Not knowing what’s going to happen in the future is scary. It causes you to be put in a position in which you are no longer in control. At Paso Robles High School students are taking AP classes, getting jobs, joining clubs and much more to prepare for their unknown futures. In response to a survey, PRHS students say that their greatest unknown fears include not knowing what comes after death, college, and becoming an adult. 44.9 percent of PRHS students say that their greatest unknown fear is the fear of not having enough money in the future. This reflects about 40 percent of the United State’s population with the same exact fear, according to a study conducted by the Chapman University in 2016.
PRHS Junior Etti Calvo gave her perspective on the unknown.
“Humans have that instinctual thing where it’s like you’ve gotta know what’s happening because if you don’t know then the worst-case scenario could happen.”
The fear of unknown causes many young students to turn to wondering about the afterlife, spirituality, or a lack of these to find a solution to their questions. Calvo responded to these thoughts in an interview conducted in March of 2017. “I don’t fear the fact that death itself is unknown but I guess what comes after. Just a possibility that there could be nothingness or just internal suffering [is scary.]” When it comes to fears of the future, high school students are notorious for pondering these unknown entities.
With the obscure unknown ahead, 25 percent of teenagers are dealing with some type of anxiety disorder nationwide according to research done by the National Institute of Mental Health. Additionally, the University of Illinois at Chicago has found that many anxiety disorders have, “increased sensitivity to uncertain threats or the fear of the unknown.” 38.5 percent of PRHS students say that the fear of the unknown increases their anxiety and an additional 30.8 percent believe that the unknown may elevate their anxiety.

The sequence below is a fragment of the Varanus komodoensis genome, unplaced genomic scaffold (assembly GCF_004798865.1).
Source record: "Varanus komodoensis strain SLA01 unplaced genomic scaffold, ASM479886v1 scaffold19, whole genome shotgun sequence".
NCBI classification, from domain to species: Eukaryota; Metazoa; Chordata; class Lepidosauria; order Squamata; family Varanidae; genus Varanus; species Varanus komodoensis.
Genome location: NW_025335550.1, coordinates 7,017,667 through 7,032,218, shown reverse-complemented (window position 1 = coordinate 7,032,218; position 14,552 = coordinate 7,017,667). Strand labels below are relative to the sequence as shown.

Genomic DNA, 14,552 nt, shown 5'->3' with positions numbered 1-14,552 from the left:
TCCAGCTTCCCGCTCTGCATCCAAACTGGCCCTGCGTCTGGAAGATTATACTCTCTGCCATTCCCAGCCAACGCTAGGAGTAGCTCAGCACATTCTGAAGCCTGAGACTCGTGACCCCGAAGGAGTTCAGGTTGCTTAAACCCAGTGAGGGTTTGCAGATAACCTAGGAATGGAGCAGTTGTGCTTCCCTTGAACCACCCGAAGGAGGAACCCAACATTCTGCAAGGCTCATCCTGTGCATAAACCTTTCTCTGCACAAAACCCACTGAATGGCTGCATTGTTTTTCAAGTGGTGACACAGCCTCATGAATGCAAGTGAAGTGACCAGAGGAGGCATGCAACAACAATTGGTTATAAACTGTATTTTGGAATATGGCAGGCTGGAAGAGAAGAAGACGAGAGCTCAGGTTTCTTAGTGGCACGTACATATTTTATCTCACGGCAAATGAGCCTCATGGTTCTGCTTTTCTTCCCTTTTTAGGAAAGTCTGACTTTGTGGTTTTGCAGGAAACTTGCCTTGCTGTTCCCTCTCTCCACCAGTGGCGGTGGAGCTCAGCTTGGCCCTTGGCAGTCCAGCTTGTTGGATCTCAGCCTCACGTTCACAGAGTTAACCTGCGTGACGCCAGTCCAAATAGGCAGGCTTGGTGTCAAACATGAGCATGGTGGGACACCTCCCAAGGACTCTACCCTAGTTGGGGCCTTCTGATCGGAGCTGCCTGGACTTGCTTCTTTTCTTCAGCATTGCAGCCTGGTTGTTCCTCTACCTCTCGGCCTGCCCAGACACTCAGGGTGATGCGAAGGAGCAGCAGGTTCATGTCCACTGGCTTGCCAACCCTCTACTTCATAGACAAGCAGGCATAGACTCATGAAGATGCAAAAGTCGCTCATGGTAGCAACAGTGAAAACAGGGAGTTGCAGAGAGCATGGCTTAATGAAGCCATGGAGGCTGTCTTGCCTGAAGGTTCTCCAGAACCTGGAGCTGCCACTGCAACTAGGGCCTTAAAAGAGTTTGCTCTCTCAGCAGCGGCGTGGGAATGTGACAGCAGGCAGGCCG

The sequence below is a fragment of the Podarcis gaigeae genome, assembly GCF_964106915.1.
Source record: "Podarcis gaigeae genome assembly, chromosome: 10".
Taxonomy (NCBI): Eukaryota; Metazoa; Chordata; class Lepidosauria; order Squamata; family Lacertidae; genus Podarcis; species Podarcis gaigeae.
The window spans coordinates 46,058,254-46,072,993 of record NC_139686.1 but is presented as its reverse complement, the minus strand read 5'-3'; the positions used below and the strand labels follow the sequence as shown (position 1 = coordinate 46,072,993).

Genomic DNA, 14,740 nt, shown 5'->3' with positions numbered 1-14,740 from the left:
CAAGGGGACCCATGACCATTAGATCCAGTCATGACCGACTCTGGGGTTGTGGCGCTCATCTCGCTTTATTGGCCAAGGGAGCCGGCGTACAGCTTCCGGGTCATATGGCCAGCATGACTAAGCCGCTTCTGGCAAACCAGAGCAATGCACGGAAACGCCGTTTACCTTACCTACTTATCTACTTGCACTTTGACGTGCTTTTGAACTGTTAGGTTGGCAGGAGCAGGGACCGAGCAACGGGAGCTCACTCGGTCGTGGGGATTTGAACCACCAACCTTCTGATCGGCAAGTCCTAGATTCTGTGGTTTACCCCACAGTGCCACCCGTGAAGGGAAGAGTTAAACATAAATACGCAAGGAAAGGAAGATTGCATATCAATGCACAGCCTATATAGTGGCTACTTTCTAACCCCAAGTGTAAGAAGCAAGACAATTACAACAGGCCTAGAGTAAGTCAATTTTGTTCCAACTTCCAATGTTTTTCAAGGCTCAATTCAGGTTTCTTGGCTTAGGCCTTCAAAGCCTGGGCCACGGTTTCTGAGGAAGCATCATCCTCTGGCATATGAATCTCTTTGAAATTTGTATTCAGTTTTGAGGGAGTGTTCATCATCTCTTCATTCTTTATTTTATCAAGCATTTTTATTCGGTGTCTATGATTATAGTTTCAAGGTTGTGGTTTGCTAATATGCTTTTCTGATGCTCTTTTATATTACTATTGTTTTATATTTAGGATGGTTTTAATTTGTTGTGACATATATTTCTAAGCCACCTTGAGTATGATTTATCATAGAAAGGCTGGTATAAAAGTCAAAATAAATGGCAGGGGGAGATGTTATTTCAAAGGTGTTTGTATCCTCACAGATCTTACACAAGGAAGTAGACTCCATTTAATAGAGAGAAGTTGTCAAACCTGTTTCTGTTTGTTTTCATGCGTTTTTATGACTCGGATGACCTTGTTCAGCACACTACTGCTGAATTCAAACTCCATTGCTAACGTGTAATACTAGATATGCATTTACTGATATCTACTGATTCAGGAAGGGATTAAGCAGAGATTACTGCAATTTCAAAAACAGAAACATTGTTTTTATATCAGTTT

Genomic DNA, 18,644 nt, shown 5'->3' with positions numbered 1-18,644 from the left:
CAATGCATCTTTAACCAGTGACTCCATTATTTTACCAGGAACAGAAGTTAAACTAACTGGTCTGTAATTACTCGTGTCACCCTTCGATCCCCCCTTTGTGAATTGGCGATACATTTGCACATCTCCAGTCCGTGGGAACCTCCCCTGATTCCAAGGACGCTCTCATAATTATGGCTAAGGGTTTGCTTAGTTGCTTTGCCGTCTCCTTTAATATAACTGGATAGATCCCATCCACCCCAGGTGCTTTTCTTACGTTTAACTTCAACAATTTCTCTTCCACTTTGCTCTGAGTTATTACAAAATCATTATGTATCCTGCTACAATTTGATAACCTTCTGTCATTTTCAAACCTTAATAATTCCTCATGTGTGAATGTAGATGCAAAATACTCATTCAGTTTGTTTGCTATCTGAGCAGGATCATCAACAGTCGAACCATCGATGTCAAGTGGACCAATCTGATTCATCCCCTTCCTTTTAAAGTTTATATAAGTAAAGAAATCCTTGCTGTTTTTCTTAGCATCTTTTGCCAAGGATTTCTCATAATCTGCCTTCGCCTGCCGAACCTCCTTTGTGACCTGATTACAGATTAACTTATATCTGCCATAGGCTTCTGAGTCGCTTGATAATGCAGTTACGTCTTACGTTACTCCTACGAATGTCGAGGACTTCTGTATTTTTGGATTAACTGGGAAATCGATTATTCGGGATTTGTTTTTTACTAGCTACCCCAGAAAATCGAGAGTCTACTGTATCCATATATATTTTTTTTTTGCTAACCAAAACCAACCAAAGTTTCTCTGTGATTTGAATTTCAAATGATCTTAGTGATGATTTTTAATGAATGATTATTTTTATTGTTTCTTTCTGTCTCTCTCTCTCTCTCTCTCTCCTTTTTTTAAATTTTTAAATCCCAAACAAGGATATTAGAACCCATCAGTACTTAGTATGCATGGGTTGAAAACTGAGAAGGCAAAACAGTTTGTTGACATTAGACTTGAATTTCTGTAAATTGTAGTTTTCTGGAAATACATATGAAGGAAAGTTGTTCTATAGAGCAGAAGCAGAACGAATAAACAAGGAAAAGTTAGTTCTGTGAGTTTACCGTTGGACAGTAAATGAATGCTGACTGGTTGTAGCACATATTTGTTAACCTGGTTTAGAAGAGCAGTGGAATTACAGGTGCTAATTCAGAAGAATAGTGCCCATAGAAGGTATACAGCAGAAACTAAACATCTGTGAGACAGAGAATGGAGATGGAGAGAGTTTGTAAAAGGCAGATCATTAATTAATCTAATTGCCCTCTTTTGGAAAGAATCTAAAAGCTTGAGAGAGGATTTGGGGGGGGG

Jennifer Martinez, a psychology teacher at PRHS, provided her observations of fear of the unknown affecting teenagers. “With our society, we have a lot of anxiety and depression and I think those are two effects of the unknown. I think on the surface level the stress is school and work but if you dig deeper into that, the real picture is the unknown. The root of the anxiety and problem is the fear of the unknown.”
Despite the many opportunities students have to over come their fears, 34.6 percent of students at PRHS make a plan to deal with their fears. Martinez’s biggest piece of advice for students dealing with anxiety as a result of the fear of the unknown is,
“Have a bag of tricks. Don’t always dwell on things that go bad or go wrong.”
“Your bag of tricks can consist of talking to an adult or a parent or having a good support system of friends that support you in your challenges and in your successes,” Martinez advised.
A famous horror story writer named H.P. Lovecraft once said “The oldest and strongest emotion of mankind is fear, and the oldest and strongest kind of fear is fear of the unknown.” The fear of the unknown affects students and adults alike, but the future’s mysteries can be solved through preparation and awareness.